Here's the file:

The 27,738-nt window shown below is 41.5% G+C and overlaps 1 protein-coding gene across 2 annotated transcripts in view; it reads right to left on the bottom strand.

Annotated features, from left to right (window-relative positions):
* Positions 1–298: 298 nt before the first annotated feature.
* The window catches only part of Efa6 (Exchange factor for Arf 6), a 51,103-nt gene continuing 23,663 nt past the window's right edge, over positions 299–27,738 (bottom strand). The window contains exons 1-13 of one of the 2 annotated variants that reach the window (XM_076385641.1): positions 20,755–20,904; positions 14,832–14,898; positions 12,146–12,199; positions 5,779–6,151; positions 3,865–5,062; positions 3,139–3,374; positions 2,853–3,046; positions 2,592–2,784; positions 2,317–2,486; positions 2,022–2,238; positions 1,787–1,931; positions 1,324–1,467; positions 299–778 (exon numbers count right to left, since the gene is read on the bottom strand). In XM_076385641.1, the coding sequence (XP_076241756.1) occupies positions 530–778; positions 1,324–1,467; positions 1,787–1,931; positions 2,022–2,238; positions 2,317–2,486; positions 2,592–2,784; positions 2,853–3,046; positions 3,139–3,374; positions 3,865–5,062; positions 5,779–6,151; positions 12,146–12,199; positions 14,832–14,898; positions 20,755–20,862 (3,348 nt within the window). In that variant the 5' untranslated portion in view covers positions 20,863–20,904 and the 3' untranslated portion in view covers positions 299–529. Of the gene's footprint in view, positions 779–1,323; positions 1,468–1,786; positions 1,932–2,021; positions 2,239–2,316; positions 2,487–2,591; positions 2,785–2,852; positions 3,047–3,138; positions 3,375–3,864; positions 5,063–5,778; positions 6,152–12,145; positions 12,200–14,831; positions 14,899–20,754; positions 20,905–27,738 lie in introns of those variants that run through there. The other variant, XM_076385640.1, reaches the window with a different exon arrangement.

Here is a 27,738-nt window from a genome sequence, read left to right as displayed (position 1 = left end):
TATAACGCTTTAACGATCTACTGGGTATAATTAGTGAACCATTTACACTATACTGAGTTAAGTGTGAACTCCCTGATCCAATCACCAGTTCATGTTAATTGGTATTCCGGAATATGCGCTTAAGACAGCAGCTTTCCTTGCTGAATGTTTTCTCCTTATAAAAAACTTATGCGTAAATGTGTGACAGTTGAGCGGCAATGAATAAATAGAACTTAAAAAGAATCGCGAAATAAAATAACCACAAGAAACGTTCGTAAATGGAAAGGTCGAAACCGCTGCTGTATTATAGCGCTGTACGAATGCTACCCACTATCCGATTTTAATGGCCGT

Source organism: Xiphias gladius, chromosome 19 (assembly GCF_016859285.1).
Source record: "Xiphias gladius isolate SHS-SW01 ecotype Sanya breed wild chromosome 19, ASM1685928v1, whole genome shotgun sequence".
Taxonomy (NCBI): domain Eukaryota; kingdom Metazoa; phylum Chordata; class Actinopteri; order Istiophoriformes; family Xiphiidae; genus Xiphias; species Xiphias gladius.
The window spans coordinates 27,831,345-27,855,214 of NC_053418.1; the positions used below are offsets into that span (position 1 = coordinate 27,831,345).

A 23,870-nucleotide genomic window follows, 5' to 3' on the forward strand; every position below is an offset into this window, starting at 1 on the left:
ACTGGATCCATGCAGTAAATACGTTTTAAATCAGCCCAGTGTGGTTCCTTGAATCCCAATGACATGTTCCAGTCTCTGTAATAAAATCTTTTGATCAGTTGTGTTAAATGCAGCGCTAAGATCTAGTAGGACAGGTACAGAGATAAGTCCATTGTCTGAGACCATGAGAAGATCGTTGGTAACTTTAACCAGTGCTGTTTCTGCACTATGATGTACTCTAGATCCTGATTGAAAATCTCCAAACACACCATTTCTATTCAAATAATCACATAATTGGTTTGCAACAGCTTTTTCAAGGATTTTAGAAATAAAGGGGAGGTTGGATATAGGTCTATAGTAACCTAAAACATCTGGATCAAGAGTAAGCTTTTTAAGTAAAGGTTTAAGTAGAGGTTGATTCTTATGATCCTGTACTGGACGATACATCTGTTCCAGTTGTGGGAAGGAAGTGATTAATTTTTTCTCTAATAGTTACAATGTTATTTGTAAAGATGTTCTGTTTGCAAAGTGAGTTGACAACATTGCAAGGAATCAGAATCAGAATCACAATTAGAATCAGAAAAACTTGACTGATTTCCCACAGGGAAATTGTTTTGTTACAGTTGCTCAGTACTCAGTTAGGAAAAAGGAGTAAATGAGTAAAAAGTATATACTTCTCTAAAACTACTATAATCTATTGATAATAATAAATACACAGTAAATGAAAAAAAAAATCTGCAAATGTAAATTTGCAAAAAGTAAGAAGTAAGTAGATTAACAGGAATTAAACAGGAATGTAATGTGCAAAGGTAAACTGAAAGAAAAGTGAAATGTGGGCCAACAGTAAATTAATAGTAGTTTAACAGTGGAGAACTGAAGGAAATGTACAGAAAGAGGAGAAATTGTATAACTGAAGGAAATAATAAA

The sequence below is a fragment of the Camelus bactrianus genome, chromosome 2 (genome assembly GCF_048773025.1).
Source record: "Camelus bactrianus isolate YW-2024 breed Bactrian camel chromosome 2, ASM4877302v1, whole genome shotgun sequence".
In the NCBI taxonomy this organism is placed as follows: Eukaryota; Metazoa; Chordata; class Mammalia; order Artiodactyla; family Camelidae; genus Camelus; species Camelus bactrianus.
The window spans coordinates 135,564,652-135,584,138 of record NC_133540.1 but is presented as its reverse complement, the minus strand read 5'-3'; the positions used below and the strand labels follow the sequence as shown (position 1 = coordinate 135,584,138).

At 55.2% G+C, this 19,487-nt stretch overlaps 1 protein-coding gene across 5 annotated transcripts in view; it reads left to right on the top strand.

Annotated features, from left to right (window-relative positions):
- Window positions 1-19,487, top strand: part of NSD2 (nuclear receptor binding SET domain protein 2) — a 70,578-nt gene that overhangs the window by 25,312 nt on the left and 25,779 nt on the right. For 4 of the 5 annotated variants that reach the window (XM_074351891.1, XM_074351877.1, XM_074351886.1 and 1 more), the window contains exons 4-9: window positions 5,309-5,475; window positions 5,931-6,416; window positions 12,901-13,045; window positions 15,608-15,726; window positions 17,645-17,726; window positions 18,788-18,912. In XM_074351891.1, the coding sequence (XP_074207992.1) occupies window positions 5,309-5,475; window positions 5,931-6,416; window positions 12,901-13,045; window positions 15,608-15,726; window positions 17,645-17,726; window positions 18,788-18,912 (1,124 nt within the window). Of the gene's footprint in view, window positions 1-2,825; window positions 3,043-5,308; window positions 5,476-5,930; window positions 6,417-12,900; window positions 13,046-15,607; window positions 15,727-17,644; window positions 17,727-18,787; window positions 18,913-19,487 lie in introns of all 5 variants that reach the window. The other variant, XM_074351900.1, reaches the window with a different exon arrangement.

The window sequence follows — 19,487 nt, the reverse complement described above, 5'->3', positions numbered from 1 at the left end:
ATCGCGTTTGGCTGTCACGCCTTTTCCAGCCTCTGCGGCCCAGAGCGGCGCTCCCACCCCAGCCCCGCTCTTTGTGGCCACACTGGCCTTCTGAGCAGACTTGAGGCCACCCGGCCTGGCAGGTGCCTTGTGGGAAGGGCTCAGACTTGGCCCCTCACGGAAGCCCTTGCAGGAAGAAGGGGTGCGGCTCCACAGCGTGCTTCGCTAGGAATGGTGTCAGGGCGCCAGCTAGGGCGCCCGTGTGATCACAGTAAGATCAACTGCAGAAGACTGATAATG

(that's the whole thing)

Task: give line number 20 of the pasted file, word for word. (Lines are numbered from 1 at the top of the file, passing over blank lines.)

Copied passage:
The window sequence follows — 19,487 nt, the reverse complement described above, 5'->3', positions numbered from 1 at the left end: